One of the most disturbing scenes in Disney’s “Aladdin” is when Jasmine must pretend to seduce Jaffar in order to distract him. The clothing that the animators chose to put her in, complete with the shackles, are all a white, colonial wet dream. And she’s the only Disney princess who’s had to use her body in this way to distract someone. Then there’s this scene in “The Hunchback of Notre Dame” where Esmeralda is shimmying her hips and breasts and basically ends with a pole-dance sequence: a far cry from the delicate waltzes and pirouettes that Belle and Aurora dance. The simultaneous fascination and revulsion that Whiteness has for WOC bodies are unmistakably evident in Disney’s posturing of Jasmine and Esmeralda.

The Jasmine Diaries Part II: ‘Exotic’ is not a Compliment

(via marfmellow)

A perfect example of “desert flower” fetishization/exotification. Women of color are always shown as “others”, they’re seen as women who have to use their sexuality to save themselves (or worse, as people who are just inherently sexual by their mere existence).

We’re putting these sexualized images of women of color into cartoons meant for children, essentially brainwashing them to grow into adults who fetishize non-white women. Gross.

(via callingoutbigotry)

(Reblogged from racebending)

(Source: sansalayned)

(Reblogged from jennytrout)
heatherwpetty:

I don’t even watch GoT/read the books, and this is still the ending that I wish for most. 

heatherwpetty:

I don’t even watch GoT/read the books, and this is still the ending that I wish for most. 

(Source: labyrinthresource)

(Reblogged from heatherwpetty)

findchaos:

ChaosLife: Homo Hint

Wait, everyone else met Pete the Peacock, right?

(Reblogged from seananmcguire)

allwereallyneedisweed:

heartbreakmakesyouwiser:

To whoever made this you are a fucking genius my friend

Go ahead llamas
(Reblogged from seananmcguire)

"Sometimes you try your hardest, but things don’t work out the way you want them to. Sometimes things have to change, and maybe sometimes they’re for the better.

(Source: princekristof)

(Reblogged from seananmcguire)

beatonna:

Here is a sketch comic I made called Ducks, in five parts.

Part One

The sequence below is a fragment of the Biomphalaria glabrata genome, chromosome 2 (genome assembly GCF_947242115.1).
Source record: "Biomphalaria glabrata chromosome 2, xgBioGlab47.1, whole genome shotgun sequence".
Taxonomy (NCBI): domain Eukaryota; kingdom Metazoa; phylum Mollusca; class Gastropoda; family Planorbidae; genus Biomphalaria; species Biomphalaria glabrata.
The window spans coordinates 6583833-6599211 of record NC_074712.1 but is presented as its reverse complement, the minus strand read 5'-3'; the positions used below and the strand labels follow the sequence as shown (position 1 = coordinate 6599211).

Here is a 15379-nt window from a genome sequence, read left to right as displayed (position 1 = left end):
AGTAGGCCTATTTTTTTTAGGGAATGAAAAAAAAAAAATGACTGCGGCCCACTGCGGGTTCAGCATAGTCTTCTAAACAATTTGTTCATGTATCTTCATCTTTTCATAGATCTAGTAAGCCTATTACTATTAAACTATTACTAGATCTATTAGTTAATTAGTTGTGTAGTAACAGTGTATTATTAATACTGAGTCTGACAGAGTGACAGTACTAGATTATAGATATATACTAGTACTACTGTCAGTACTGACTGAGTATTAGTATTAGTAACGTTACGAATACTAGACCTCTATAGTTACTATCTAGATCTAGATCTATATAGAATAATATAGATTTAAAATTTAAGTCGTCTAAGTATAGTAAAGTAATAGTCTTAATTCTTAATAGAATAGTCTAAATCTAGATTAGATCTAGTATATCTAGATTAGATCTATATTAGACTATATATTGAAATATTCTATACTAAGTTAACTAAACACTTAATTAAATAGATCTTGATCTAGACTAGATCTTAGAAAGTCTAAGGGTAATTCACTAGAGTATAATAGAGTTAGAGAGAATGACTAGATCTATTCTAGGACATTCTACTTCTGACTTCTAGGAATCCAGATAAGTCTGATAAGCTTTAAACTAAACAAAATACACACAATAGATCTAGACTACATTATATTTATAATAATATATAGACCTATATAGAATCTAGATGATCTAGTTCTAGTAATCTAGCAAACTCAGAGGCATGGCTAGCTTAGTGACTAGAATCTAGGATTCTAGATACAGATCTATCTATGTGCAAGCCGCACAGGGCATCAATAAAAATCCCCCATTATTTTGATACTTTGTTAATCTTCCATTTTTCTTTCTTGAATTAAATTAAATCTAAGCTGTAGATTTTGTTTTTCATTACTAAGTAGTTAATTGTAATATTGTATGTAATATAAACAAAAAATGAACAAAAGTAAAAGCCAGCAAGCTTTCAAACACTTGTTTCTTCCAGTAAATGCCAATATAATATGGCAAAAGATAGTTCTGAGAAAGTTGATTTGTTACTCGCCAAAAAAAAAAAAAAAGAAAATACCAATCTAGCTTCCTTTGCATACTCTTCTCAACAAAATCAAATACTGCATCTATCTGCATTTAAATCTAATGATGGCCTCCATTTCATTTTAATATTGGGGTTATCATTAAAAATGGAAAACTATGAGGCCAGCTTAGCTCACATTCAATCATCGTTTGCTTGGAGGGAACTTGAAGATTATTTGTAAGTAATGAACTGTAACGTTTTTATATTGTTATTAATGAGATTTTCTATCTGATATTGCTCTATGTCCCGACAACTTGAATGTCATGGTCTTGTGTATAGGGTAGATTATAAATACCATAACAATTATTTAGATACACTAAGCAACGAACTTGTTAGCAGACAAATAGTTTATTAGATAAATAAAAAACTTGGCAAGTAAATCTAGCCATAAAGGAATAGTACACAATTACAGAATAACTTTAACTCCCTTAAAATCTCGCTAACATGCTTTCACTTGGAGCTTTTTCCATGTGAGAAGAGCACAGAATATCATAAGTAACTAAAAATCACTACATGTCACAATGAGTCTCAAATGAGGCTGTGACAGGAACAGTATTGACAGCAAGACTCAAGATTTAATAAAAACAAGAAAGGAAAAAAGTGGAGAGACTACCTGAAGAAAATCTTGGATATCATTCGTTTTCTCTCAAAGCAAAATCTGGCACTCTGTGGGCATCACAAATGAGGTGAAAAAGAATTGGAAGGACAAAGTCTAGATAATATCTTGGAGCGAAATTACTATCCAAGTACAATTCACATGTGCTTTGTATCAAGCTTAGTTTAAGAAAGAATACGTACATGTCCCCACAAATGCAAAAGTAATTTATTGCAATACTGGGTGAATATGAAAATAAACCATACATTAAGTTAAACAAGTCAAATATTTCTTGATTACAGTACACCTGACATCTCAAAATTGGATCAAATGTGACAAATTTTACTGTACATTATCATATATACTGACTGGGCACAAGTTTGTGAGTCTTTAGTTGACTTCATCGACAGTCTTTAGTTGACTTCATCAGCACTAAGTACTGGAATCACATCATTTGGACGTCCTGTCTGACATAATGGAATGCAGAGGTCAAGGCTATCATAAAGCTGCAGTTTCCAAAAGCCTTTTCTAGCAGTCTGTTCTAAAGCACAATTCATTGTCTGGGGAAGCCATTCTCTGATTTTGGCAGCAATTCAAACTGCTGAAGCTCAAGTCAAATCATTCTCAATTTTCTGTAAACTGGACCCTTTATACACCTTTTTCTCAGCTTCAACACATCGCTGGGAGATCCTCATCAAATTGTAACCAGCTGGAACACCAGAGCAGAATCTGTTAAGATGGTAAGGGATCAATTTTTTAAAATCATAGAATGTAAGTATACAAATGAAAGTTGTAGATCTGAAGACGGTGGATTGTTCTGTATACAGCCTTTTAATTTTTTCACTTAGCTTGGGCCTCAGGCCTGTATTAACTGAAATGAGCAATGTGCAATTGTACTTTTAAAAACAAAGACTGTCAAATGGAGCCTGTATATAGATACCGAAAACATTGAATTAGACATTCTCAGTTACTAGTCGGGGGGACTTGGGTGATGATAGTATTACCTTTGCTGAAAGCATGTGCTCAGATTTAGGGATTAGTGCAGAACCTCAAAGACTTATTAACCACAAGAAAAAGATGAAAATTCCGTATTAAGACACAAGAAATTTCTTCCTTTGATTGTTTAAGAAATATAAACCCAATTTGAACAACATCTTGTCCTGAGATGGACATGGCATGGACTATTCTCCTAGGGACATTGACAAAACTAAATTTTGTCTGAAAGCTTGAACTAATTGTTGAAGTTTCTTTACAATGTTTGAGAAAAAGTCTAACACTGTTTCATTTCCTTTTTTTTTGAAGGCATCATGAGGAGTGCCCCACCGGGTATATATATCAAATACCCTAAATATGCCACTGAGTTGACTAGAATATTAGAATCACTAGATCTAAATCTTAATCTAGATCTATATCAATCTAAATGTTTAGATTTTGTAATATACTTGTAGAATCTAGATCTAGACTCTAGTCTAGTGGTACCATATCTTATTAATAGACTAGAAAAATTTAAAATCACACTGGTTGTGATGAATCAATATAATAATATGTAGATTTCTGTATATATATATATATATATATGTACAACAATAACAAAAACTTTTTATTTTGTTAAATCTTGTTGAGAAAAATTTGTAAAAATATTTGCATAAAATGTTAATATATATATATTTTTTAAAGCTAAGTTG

Part Two

Part Three

Part Four

Part Five

Ducks is about part of my time working at a mining site in Fort McMurray, the events are from 2008.  It is a complicated place, it is not the same for all, and these are only my own experiences there.  It is a sketch because I want to test how I would tell these stories, and how I feel about sharing them.  A larger work gets talked about from time to time.  It is not a place I could describe in one or two stories.  Ducks is about a lot of things, and among these, it is about environmental destruction in an environment that includes humans.  Thank you for taking the time to read it.

-Kate

(Reblogged from beatonna)
Other parts of ancient Eurasia had traditions of third-gender spirit-people. Herodotus and Hippocrates both discuss the “enarees”, or male-to-female transsexual shamans among the ancient Scythians, who “mutilated” their genitalia and took on female roles. They were said to be the most powerful shamans of their people. Ovid actually claimed that some Scythian priestesses knew how to extract “female poison” distilled from the urine of a mare in heat, with which to dose men in order to feminize them. The average person might throw this off as silliness, if they didn’t know that pregnant mare’s urine is the main source of Premarin, the most widely used estrogen drug today. They also ate a lot of licorice root - so popular among them that the Greeks to whom they exported it referred to it as “the Scythian root” - which is also an anti-androgen.

Ergi - The Way of the Third (via regionalholidaycaptain)

yesssssss

(via baeddelaire)

I love trans history!

(via rambleonamazon)

(RELEVENT)

I would FUCKING LOVE to see a comprehensive trans history book, that especially covered the history of HRT, I’ve always had questions but never really had answers!

(via transgalacticwanderer)

especially after YEARS of our HISTORY BEING ERASED and pushed under the rug to make cis people comfortable, and say that “trans people id a modern thing” to be able to show up and take out a history book and be like BOOM shut the hell up.

(via rosescarletfairy)

(Source: bad-mojo)

(Reblogged from fozmeadows)